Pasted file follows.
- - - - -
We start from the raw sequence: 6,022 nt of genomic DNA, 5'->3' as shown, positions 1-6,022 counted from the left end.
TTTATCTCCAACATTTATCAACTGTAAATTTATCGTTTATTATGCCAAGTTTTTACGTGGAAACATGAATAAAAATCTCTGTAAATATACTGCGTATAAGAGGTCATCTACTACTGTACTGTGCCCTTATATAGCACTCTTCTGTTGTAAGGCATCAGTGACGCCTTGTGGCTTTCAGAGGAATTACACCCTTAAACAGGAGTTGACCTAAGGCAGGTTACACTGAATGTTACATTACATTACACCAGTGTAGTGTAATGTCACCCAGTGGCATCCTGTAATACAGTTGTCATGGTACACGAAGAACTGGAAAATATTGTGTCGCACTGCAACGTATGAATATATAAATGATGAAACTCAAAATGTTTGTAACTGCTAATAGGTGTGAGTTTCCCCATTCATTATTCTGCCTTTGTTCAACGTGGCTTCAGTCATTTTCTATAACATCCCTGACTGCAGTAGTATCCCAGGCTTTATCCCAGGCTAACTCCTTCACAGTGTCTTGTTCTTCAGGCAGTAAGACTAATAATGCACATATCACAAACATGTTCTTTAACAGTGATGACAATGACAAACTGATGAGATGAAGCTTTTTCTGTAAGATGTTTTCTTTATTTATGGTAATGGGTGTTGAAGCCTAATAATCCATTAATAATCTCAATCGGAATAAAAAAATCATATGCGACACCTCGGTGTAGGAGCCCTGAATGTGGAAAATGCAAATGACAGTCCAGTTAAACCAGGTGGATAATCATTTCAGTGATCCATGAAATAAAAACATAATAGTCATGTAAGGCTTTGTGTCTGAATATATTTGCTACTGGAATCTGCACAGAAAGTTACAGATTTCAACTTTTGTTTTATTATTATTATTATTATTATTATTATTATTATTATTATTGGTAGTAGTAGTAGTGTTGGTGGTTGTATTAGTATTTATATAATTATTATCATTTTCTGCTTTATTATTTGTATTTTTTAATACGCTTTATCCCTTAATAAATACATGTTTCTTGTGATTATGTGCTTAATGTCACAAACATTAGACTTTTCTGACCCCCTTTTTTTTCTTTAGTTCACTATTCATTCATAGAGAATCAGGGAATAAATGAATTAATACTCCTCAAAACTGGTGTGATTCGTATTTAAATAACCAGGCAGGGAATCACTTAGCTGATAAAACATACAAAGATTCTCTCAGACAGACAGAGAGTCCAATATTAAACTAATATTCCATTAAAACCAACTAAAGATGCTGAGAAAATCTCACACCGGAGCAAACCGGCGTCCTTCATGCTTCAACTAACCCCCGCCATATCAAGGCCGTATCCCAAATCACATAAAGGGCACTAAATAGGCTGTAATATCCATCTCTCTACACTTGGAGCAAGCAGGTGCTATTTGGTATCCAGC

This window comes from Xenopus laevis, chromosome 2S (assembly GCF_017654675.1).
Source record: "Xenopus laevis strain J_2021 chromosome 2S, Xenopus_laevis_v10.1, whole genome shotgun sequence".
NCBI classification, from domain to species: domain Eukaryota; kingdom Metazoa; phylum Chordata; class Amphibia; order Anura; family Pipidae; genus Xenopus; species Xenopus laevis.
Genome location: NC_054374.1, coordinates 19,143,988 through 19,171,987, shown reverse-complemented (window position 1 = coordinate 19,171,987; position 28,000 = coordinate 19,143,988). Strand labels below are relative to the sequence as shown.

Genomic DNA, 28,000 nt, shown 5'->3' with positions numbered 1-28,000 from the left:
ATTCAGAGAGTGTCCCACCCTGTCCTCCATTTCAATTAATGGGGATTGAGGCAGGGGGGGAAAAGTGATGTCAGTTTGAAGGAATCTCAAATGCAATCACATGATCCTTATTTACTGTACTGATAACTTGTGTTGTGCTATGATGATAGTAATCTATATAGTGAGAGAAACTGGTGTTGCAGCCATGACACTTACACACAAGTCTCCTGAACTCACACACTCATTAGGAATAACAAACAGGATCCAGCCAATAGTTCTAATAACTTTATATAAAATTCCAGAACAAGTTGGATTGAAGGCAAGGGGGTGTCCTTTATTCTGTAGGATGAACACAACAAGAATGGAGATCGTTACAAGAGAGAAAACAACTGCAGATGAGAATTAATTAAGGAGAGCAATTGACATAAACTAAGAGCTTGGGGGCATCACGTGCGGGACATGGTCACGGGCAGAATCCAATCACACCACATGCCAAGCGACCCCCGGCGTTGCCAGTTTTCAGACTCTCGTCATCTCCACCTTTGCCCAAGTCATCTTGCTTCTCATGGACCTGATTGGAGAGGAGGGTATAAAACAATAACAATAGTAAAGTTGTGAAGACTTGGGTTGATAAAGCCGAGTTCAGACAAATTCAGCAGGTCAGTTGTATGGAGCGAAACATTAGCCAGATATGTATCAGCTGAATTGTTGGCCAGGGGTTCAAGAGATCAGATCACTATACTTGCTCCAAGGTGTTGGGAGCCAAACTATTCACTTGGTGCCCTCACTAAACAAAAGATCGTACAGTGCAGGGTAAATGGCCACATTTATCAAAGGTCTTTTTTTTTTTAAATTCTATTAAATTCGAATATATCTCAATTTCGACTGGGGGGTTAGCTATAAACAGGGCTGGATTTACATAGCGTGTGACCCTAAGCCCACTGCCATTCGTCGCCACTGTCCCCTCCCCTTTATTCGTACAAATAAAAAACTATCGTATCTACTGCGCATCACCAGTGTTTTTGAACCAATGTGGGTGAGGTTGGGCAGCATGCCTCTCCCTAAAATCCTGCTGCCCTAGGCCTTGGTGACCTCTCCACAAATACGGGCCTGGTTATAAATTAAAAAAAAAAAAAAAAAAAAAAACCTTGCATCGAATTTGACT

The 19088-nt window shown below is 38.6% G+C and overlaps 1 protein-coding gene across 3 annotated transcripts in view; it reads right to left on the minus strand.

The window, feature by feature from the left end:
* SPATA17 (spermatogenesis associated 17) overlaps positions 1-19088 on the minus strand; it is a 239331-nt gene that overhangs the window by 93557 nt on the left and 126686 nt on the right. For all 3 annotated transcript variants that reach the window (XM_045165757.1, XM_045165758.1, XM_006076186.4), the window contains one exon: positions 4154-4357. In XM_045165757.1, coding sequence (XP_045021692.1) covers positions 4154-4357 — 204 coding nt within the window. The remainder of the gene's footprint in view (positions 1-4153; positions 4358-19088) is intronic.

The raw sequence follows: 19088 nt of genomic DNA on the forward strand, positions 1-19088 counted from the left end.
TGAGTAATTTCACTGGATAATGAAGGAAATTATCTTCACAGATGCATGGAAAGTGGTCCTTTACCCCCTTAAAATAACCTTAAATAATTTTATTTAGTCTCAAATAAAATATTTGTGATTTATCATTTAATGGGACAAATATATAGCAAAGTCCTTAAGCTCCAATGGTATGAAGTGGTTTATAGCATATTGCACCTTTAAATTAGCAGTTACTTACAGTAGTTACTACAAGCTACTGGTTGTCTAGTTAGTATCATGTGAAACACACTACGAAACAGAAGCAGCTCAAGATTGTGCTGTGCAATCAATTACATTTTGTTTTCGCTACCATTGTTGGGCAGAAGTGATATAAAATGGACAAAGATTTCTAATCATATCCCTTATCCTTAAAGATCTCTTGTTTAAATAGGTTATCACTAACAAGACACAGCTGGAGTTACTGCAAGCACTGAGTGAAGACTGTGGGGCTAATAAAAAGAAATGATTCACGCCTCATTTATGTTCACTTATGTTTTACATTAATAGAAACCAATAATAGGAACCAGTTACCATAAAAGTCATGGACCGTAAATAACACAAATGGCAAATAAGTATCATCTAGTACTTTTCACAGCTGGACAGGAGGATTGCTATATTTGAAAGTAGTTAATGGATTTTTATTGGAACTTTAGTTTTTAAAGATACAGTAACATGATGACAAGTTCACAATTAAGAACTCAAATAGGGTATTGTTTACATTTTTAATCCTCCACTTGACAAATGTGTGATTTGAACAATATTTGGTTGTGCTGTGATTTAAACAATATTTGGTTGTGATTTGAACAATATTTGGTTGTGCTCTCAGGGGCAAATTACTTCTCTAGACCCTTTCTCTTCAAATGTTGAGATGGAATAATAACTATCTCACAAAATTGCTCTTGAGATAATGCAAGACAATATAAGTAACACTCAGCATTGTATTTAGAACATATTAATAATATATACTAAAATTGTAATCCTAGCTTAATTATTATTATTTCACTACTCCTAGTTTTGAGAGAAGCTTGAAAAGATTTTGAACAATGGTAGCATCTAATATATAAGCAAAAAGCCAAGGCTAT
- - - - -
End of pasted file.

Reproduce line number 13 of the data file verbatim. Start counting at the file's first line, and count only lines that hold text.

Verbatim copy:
TGAGTAATTTCACTGGATAATGAAGGAAATTATCTTCACAGATGCATGGAAAGTGGTCCTTTACCCCCTTAAAATAACCTTAAATAATTTTATTTAGTCTCAAATAAAATATTTGTGATTTATCATTTAATGGGACAAATATATAGCAAAGTCCTTAAGCTCCAATGGTATGAAGTGGTTTATAGCATATTGCACCTTTAAATTAGCAGTTACTTACAGTAGTTACTACAAGCTACTGGTTGTCTAGTTAGTATCATGTGAAACACACTACGAAACAGAAGCAGCTCAAGATTGTGCTGTGCAATCAATTACATTTTGTTTTCGCTACCATTGTTGGGCAGAAGTGATATAAAATGGACAAAGATTTCTAATCATATCCCTTATCCTTAAAGATCTCTTGTTTAAATAGGTTATCACTAACAAGACACAGCTGGAGTTACTGCAAGCACTGAGTGAAGACTGTGGGGCTAATAAAAAGAAATGATTCACGCCTCATTTATGTTCACTTATGTTTTACATTAATAGAAACCAATAATAGGAACCAGTTACCATAAAAGTCATGGACCGTAAATAACACAAATGGCAAATAAGTATCATCTAGTACTTTTCACAGCTGGACAGGAGGATTGCTATATTTGAAAGTAGTTAATGGATTTTTATTGGAACTTTAGTTTTTAAAGATACAGTAACATGATGACAAGTTCACAATTAAGAACTCAAATAGGGTATTGTTTACATTTTTAATCCTCCACTTGACAAATGTGTGATTTGAACAATATTTGGTTGTGCTGTGATTTAAACAATATTTGGTTGTGATTTGAACAATATTTGGTTGTGCTCTCAGGGGCAAATTACTTCTCTAGACCCTTTCTCTTCAAATGTTGAGATGGAATAATAACTATCTCACAAAATTGCTCTTGAGATAATGCAAGACAATATAAGTAACACTCAGCATTGTATTTAGAACATATTAATAATATATACTAAAATTGTAATCCTAGCTTAATTATTATTATTTCACTACTCCTAGTTTTGAGAGAAGCTTGAAAAGATTTTGAACAATGGTAGCATCTAATATATAAGCAAAAAGCCAAGGCTAT